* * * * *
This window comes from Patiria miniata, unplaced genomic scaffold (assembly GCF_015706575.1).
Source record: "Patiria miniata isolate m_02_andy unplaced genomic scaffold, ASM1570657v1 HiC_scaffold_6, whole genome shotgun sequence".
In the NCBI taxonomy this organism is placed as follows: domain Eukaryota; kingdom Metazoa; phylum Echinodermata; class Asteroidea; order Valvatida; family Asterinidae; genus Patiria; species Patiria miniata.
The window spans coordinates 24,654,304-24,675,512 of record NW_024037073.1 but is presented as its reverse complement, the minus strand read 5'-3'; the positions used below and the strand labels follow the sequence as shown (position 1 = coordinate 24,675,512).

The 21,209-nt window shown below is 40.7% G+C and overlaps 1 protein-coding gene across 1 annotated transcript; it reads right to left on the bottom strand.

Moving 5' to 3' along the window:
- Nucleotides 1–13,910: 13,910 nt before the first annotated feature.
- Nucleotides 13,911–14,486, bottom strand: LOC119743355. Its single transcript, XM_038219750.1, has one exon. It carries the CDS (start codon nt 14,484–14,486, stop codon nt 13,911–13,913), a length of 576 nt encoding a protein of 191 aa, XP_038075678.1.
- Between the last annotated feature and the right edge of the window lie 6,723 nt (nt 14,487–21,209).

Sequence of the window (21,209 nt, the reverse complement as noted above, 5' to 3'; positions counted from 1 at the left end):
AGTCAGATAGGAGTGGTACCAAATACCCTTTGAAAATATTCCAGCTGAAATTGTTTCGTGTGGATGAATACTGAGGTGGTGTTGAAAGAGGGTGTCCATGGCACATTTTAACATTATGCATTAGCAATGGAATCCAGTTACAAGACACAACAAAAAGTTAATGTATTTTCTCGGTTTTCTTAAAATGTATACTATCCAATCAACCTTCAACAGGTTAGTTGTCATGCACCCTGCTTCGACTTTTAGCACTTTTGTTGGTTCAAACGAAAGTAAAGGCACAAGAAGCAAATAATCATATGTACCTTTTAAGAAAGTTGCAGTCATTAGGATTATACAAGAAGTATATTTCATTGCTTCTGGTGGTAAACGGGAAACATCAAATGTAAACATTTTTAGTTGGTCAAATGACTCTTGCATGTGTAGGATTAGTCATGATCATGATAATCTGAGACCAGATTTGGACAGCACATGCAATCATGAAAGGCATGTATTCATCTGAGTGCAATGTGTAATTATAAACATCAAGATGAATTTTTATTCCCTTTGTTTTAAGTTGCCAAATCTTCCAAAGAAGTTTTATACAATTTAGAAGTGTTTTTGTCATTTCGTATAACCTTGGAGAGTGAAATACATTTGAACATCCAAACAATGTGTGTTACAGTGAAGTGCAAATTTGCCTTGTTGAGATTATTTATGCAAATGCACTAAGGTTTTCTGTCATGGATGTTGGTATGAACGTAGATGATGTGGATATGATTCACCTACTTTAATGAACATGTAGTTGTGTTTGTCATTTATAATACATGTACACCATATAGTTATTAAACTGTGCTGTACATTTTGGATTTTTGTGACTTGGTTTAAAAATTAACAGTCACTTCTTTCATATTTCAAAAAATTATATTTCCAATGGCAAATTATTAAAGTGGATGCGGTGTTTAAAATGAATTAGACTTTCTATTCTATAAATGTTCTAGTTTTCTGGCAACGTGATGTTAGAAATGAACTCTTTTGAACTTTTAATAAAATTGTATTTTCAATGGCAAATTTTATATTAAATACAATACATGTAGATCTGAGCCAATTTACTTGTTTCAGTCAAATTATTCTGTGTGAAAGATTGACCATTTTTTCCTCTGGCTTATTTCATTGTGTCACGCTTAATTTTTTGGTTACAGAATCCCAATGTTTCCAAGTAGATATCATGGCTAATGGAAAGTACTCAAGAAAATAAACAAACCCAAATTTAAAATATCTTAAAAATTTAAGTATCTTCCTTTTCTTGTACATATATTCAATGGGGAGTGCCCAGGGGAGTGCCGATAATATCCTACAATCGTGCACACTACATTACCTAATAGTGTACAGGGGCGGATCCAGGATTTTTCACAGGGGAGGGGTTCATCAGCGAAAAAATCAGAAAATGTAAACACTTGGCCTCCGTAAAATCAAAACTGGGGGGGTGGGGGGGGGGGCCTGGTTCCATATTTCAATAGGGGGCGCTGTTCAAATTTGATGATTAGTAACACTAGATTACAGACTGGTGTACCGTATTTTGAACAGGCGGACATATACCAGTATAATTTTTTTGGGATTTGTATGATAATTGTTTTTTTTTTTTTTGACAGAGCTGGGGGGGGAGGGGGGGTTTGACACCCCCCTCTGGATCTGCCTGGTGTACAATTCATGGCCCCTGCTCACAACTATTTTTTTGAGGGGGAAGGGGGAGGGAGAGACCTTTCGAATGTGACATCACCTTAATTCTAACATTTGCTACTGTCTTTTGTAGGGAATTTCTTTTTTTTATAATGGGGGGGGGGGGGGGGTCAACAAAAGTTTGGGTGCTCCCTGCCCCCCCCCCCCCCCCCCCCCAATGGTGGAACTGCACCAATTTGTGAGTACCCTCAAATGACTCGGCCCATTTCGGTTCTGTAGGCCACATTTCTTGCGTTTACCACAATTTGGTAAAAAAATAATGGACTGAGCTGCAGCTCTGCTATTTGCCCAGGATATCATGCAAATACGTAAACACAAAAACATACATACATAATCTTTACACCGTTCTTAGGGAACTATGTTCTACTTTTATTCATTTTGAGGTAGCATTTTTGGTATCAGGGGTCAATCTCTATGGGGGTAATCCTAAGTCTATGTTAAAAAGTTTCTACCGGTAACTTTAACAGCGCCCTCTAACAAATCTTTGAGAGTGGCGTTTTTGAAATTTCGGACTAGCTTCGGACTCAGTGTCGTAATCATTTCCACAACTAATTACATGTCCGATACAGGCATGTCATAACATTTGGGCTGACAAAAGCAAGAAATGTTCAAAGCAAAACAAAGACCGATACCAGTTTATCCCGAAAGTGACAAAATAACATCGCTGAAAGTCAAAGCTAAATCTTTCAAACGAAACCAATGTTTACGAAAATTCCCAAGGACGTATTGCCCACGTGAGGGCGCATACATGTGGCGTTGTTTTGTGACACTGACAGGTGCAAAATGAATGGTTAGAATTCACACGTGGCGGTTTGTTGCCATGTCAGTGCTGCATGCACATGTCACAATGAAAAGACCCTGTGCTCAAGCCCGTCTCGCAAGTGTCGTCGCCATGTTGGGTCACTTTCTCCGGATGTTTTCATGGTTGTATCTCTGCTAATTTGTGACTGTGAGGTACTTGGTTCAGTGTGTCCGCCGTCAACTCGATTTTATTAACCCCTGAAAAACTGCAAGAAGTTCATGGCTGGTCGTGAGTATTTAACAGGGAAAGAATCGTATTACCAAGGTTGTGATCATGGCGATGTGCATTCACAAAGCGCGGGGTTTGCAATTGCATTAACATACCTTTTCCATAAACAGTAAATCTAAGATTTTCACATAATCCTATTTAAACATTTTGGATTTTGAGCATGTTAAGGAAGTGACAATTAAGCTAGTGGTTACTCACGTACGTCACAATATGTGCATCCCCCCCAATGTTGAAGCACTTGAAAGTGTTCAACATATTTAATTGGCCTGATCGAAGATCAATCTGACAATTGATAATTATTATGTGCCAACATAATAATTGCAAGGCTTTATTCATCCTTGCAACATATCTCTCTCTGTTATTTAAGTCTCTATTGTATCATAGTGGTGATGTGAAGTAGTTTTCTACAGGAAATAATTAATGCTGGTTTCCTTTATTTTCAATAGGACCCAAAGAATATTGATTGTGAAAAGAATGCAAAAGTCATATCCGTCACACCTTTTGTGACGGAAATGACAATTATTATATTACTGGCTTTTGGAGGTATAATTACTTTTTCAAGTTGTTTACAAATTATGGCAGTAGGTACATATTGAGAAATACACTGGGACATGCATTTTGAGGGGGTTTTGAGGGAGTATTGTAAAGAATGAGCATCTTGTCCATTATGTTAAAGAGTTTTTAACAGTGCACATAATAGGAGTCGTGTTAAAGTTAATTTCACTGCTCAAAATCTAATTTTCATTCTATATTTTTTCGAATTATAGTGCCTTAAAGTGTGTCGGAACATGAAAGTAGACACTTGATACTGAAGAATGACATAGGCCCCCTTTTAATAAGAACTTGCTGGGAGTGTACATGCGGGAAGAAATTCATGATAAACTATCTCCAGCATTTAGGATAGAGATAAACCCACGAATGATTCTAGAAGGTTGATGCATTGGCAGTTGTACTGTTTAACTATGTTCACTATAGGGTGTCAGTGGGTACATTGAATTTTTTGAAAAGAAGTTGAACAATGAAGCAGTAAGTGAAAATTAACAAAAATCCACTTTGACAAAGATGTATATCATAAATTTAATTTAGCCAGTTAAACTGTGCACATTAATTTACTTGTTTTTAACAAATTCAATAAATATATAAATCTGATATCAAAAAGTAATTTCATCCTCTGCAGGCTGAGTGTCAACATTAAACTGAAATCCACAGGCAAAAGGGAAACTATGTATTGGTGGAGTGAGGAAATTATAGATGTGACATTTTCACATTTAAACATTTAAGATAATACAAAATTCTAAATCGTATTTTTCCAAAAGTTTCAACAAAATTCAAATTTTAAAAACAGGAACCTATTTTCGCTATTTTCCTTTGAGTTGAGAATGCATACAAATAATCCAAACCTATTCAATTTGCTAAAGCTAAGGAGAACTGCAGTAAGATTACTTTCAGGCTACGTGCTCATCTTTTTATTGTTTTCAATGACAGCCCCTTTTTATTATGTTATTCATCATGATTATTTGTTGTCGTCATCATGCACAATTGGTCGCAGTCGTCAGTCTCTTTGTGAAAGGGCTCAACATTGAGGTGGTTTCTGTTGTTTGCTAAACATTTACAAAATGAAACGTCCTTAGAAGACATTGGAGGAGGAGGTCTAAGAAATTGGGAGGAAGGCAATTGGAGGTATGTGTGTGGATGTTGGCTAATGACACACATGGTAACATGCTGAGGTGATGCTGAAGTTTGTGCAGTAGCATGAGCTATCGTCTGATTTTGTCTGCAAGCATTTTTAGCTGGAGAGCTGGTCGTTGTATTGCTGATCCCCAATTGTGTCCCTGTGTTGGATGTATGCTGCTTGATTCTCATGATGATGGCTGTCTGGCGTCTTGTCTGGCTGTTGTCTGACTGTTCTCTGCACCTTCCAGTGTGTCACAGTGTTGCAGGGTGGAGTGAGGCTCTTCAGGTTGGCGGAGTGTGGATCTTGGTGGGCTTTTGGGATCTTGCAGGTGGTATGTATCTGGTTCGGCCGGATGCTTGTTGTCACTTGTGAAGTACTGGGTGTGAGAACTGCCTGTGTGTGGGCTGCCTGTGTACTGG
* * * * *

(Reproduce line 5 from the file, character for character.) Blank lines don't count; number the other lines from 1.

The 21,209-nt window shown below is 40.7% G+C and overlaps 1 protein-coding gene across 1 annotated transcript; it reads right to left on the bottom strand.